But it's the balance here between the honed and unhoned, the brawn and beauty, the elegance and wit of this astonishing music that make these readings special. Performances of the first and second concertos are invariably about brute force and no music. Keyboard giants pumping iron. Empty gestures, empty notes. Schiff and his conductor, Ivn Fischer, are exciting (and how) because there aren't any empty notes. Every note (and none goes unheard thanks to some brilliant engineering) is a sparking plug, a combustible life-force in Bartk's engine. There is genuine exhilaration (and logic and purpose) here in the contrapuntal ingenuity of the writing. The spirit is in the counterpoint, the interplay of voices. Like Bach, like Bartk. But then to emerge into the twilight of the reflective Third Concerto - it's like suddenly achieving a state of grace. For Bartk, in the last year of his life, that's exactly what it was. And that's exactly how Schiff plays it. Marvellous. The first important release of the year.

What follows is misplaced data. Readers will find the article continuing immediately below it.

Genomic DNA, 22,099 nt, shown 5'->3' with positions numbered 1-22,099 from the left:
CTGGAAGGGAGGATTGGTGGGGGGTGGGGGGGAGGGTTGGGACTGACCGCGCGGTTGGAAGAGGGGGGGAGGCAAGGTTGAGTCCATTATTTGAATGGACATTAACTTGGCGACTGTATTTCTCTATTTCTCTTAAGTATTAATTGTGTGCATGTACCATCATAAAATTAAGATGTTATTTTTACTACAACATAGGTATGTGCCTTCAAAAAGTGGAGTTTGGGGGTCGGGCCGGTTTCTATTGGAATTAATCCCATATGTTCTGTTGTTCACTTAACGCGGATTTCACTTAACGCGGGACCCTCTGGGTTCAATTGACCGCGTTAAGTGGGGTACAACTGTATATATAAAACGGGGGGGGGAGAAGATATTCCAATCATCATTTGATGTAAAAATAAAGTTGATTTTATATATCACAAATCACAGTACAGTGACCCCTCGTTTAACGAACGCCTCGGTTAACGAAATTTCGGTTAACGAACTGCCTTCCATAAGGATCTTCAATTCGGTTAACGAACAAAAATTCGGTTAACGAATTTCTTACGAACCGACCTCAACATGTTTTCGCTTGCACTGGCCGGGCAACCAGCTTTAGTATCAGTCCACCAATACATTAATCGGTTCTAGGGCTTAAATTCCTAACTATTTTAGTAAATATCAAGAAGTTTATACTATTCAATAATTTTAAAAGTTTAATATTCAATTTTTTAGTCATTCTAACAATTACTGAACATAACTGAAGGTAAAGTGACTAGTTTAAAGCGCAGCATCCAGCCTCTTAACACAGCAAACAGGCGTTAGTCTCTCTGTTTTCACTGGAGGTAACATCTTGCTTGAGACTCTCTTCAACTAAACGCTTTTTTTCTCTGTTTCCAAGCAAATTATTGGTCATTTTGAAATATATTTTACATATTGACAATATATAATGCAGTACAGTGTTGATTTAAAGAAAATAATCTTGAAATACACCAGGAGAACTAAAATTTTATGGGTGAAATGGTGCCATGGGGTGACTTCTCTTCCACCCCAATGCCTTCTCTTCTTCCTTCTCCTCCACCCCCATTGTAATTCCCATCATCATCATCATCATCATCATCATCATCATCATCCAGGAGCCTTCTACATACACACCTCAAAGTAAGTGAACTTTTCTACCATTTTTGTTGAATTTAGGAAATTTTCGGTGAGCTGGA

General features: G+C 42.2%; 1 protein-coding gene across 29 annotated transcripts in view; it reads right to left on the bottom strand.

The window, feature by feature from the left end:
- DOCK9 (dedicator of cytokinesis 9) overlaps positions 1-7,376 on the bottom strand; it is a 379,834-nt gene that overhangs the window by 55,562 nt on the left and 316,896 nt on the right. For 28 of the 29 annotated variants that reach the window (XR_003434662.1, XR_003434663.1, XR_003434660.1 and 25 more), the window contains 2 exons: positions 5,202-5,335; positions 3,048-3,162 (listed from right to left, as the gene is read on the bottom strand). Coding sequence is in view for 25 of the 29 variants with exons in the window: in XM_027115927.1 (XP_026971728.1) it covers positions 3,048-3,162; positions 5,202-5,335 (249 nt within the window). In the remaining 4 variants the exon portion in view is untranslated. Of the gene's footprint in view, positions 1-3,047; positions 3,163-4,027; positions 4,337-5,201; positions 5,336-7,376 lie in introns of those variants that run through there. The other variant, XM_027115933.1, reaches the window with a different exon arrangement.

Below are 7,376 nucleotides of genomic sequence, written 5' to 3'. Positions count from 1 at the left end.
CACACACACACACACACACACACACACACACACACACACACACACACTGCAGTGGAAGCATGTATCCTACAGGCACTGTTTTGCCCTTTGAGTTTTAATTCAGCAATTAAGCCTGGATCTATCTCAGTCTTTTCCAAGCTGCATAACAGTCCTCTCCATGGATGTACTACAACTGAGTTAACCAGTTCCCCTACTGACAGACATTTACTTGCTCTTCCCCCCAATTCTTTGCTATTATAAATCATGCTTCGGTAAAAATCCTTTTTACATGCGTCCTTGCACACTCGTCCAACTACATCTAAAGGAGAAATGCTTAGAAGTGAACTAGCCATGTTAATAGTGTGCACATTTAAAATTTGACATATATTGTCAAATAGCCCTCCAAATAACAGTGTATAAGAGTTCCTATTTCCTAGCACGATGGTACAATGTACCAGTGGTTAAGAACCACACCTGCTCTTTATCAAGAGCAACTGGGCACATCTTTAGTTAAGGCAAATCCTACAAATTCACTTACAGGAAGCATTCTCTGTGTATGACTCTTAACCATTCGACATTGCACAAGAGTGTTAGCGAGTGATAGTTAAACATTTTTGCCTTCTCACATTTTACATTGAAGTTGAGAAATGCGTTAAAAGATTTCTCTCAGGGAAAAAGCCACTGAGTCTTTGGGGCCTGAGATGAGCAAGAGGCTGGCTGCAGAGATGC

Edward SeckersonReuse content